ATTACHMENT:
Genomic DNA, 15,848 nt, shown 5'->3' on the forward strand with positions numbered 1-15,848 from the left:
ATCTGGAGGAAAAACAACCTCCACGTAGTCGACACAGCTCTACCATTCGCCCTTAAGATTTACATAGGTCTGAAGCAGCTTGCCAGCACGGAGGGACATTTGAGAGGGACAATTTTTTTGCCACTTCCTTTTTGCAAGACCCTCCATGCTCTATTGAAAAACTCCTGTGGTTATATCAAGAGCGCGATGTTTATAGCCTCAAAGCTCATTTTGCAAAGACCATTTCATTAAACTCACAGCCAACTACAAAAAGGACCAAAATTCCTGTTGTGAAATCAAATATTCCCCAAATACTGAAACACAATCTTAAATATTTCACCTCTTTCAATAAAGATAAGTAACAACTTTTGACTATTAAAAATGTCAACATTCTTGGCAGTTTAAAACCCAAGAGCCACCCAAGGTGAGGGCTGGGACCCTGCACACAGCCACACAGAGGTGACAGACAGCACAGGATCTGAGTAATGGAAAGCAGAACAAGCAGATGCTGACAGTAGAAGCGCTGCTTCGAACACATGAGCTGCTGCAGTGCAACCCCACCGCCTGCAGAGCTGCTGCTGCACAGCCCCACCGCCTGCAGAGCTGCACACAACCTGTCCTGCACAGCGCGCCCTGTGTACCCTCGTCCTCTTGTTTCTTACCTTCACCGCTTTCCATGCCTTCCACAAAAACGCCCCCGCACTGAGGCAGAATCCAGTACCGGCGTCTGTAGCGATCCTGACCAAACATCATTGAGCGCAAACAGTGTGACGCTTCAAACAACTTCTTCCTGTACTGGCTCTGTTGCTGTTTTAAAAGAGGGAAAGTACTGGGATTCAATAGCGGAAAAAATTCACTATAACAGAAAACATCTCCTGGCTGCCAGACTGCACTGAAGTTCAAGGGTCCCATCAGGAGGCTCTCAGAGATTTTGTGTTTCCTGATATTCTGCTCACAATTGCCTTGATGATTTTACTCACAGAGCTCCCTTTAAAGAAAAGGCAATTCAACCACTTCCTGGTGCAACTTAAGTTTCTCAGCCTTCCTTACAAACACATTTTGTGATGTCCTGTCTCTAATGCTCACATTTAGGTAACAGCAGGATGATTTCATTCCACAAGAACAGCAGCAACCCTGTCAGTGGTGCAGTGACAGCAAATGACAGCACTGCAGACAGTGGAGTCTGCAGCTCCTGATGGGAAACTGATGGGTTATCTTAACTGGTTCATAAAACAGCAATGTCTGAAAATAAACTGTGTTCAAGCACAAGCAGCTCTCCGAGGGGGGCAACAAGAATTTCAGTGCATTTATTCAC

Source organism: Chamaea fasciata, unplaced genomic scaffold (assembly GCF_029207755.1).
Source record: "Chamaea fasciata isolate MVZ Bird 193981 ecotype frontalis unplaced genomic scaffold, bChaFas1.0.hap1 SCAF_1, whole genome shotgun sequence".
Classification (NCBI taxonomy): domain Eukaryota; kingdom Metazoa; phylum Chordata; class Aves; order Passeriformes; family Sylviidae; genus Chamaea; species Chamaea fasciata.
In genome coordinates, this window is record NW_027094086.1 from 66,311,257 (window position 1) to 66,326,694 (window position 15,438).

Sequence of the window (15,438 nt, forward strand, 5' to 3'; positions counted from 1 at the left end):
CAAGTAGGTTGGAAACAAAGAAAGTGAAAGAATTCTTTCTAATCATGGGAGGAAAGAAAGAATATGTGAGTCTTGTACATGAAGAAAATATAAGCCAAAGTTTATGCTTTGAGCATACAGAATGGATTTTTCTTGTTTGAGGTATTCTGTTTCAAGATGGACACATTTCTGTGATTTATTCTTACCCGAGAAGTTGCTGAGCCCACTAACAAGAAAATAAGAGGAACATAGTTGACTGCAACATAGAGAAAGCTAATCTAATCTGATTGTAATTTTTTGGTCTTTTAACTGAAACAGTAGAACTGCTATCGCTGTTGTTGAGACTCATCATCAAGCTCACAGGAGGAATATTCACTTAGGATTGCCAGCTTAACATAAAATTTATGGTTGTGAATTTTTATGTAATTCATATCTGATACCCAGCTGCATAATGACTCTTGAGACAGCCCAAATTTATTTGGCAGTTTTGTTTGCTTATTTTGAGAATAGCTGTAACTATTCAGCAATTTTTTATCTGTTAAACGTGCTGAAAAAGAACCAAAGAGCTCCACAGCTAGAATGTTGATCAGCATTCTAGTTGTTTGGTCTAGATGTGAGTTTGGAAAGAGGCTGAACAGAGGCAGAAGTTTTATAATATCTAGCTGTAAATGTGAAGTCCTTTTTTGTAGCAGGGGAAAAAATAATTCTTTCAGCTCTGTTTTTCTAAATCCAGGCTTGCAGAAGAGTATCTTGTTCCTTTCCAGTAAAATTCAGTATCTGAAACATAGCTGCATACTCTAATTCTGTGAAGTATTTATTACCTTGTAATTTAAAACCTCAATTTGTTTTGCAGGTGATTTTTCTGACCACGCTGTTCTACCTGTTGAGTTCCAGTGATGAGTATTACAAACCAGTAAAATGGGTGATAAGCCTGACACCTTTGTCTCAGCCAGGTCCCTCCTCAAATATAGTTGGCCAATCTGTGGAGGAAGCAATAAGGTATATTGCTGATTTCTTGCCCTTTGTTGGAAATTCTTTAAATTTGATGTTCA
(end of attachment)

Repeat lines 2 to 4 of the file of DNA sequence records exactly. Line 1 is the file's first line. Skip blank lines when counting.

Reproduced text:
ATCTGGAGGAAAAACAACCTCCACGTAGTCGACACAGCTCTACCATTCGCCCTTAAGATTTACATAGGTCTGAAGCAGCTTGCCAGCACGGAGGGACATTTGAGAGGGACAATTTTTTTGCCACTTCCTTTTTGCAAGACCCTCCATGCTCTATTGAAAAACTCCTGTGGTTATATCAAGAGCGCGATGTTTATAGCCTCAAAGCTCATTTTGCAAAGACCATTTCATTAAACTCACAGCCAACTACAAAAAGGACCAAAATTCCTGTTGTGAAATCAAATATTCCCCAAATACTGAAACACAATCTTAAATATTTCACCTCTTTCAATAAAGATAAGTAACAACTTTTGACTATTAAAAATGTCAACATTCTTGGCAGTTTAAAACCCAAGAGCCACCCAAGGTGAGGGCTGGGACCCTGCACACAGCCACACAGAGGTGACAGACAGCACAGGATCTGAGTAATGGAAAGCAGAACAAGCAGATGCTGACAGTAGAAGCGCTGCTTCGAACACATGAGCTGCTGCAGTGCAACCCCACCGCCTGCAGAGCTGCTGCTGCACAGCCCCACCGCCTGCAGAGCTGCACACAACCTGTCCTGCACAGCGCGCCCTGTGTACCCTCGTCCTCTTGTTTCTTACCTTCACCGCTTTCCATGCCTTCCACAAAAACGCCCCCGCACTGAGGCAGAATCCAGTACCGGCGTCTGTAGCGATCCTGACCAAACATCATTGAGCGCAAACAGTGTGACGCTTCAAACAACTTCTTCCTGTACTGGCTCTGTTGCTGTTTTAAAAGAGGGAAAGTACTGGGATTCAATAGCGGAAAAAATTCACTATAACAGAAAACATCTCCTGGCTGCCAGACTGCACTGAAGTTCAAGGGTCCCATCAGGAGGCTCTCAGAGATTTTGTGTTTCCTGATATTCTGCTCACAATTGCCTTGATGATTTTACTCACAGAGCTCCCTTTAAAGAAAAGGCAATTCAACCACTTCCTGGTGCAACTTAAGTTTCTCAGCCTTCCTTACAAACACATTTTGTGATGTCCTGTCTCTAATGCTCACATTTAGGTAACAGCAGGATGATTTCATTCCACAAGAACAGCAGCAACCCTGTCAGTGGTGCAGTGACAGCAAATGACAGCACTGCAGACAGTGGAGTCTGCAGCTCCTGATGGGAAACTGATGGGTTATCTTAACTGGTTCATAAAACAGCAATGTCTGAAAATAAACTGTGTTCAAGCACAAGCAGCTCTCCGAGGGGGGCAACAAGAATTTCAGTGCATTTATTCAC

Source organism: Chamaea fasciata, unplaced genomic scaffold (assembly GCF_029207755.1).
Source record: "Chamaea fasciata isolate MVZ Bird 193981 ecotype frontalis unplaced genomic scaffold, bChaFas1.0.hap1 SCAF_1, whole genome shotgun sequence".